Guthrie Highlights Colonoscopies During Colon Cancer Month

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Guthrie Highlights Colonoscopies During Colon Cancer Month

Sayre, Pa. – According to the Centers for Disease Control, colon cancer is the second leading cause of cancer death, affecting nearly 150,000 people every year.

March is Colon Cancer Awareness Month and Guthrie gastroenterologist Thomas McDonald, MD is taking the opportunity to remind those ages 50 and over to get a colonoscopy. A colonoscopy is still the only test proven to impact colon cancer survivor rates. Screening can find precancerous polyps (abnormal growths), so they can be removed before they turn into cancer. Screening also finds colorectal cancer early, when treatment works best.

The American Cancer Society estimates that less than 50% of age-appropriate individuals in New York and Pennsylvania get a colonoscopy when they should.

“I think a large part of the problem with getting a colonoscopy is the mental concept of what kind of screening test it is.” McDonald said. “The preparation for it is uncomfortable, though here at Guthrie we have adopted a pill form of the prep, so it is much easier than some other methods.”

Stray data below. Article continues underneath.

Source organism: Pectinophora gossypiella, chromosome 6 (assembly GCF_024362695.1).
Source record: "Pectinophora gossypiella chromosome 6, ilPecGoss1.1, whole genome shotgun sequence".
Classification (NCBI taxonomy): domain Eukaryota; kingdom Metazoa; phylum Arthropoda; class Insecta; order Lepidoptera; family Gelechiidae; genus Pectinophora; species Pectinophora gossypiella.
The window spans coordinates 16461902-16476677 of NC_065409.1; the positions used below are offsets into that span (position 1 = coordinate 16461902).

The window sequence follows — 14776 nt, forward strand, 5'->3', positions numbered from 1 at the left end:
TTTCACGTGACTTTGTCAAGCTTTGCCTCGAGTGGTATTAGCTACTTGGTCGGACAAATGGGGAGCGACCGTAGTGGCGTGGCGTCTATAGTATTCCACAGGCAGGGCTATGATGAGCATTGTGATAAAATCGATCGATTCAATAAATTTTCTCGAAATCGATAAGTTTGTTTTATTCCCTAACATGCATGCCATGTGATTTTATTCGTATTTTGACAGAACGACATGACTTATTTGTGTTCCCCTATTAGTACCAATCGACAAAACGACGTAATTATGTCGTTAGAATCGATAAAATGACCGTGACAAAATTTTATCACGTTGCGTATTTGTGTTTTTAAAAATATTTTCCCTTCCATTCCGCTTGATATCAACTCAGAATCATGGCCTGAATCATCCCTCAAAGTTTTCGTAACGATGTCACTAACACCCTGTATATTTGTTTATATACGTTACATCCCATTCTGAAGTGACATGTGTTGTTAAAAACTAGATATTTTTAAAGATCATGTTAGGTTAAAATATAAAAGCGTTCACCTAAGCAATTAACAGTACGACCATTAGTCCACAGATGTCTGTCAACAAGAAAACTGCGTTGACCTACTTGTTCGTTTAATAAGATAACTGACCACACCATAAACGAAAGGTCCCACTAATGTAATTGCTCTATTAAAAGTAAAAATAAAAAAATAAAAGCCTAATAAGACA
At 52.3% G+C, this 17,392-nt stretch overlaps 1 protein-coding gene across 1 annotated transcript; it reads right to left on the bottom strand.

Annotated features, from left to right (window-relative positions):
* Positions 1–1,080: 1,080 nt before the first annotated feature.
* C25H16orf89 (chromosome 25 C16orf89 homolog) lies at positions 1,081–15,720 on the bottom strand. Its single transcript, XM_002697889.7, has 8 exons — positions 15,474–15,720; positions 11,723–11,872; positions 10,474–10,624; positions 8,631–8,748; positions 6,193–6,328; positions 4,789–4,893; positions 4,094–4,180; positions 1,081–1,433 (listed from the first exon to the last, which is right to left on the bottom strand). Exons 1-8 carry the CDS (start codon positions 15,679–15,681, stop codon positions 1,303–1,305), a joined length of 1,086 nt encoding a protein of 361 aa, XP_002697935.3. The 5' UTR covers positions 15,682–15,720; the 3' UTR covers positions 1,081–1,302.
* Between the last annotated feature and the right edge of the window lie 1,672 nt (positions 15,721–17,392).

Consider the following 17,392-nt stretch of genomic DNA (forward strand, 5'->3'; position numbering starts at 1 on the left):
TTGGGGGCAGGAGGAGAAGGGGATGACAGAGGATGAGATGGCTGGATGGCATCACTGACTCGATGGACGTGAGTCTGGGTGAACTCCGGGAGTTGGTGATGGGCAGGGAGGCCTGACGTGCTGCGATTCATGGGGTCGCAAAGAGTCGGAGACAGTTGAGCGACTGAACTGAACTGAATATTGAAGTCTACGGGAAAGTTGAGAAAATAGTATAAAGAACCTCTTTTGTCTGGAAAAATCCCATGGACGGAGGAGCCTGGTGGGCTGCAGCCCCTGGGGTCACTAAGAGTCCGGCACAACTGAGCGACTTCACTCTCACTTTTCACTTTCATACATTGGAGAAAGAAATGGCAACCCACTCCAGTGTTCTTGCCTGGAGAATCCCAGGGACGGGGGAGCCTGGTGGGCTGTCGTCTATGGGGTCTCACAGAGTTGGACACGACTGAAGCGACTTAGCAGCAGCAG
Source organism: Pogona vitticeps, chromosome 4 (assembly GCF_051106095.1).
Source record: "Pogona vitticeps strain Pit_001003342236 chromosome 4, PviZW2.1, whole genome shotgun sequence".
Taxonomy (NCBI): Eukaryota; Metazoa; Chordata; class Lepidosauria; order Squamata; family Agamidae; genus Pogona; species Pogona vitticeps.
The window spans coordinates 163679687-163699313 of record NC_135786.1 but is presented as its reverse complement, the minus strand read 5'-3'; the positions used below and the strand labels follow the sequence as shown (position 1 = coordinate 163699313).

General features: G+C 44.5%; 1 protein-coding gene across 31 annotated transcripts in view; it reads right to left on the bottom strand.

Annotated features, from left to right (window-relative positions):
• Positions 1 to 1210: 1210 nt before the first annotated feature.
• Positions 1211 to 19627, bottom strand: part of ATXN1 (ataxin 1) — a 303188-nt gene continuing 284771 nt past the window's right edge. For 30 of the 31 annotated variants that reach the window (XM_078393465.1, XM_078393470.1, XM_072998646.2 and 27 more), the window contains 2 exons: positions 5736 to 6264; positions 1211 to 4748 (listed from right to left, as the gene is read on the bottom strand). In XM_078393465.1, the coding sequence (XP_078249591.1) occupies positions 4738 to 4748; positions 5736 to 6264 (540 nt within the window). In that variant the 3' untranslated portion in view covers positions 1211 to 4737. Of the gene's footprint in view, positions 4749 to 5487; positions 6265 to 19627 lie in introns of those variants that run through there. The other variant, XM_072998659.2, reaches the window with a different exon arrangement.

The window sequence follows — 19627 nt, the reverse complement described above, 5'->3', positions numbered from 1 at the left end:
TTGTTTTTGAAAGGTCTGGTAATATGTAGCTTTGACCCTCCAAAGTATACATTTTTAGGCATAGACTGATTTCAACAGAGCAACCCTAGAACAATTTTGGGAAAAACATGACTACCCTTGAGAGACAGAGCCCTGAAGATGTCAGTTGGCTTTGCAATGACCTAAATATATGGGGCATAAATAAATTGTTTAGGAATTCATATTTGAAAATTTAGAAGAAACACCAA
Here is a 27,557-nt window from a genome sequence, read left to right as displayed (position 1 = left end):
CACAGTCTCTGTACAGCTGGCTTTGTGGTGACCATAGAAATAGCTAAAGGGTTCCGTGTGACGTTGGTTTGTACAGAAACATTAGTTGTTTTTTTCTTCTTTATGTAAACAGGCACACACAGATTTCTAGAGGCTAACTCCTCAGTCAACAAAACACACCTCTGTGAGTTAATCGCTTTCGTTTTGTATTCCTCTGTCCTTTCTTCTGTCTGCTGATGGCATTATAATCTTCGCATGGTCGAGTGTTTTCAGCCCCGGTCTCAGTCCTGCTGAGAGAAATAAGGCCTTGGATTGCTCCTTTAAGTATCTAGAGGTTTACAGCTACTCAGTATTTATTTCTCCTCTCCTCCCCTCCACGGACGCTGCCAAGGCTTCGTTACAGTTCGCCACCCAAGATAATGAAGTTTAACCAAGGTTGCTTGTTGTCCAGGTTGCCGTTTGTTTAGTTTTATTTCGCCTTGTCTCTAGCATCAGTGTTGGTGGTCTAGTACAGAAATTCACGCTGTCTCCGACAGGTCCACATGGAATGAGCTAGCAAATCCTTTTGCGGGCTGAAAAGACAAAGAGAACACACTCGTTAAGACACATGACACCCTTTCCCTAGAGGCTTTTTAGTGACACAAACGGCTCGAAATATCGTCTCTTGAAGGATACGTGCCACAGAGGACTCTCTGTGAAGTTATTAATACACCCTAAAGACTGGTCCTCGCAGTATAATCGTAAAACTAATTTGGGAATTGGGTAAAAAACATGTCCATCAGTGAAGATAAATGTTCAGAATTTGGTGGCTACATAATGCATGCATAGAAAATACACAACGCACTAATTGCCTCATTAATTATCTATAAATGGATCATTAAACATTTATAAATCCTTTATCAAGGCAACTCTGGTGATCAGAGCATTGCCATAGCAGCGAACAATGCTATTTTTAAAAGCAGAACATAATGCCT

One of most troubling issues with colon cancer is that by the time there are symptoms, the illness has progressed into a later stage. Just having a precancerous polyp will not result in discomfort, making the colonoscopy screening the only way to find it.

“I tell people to think of it like they do the oil change on their car.” McDonald says. “You don’t wait for the engine to blow up and then do routine maintenance.”

The American Cancer Society recommendation is for screenings to start at age 50 and every ten years after that. If there is a family history of colon cancer, testing should begin at age 40 and continue every five years. Eligible patients are encouraged to talk to their primary care doctor about scheduling a colonoscopy.

Guthrie Health is a community-based, not-for-profit health care system jointly formed by Guthrie Healthcare System (GHS) and Guthrie Clinic, also not-for-profit health care organizations. GHS provides inpatient, outpatient and home-based services through Corning Hospital, Troy Community Hospital, Robert Packer Hospital, and Guthrie Home Care and Guthrie Hospice. Guthrie Clinic provides primary and specialty physician services at 25 regional clinics. Guthrie Health provides care for 200,000 patients annually within its eleven-county area service area across the northern tier of Pennsylvania and the southern tier of New York.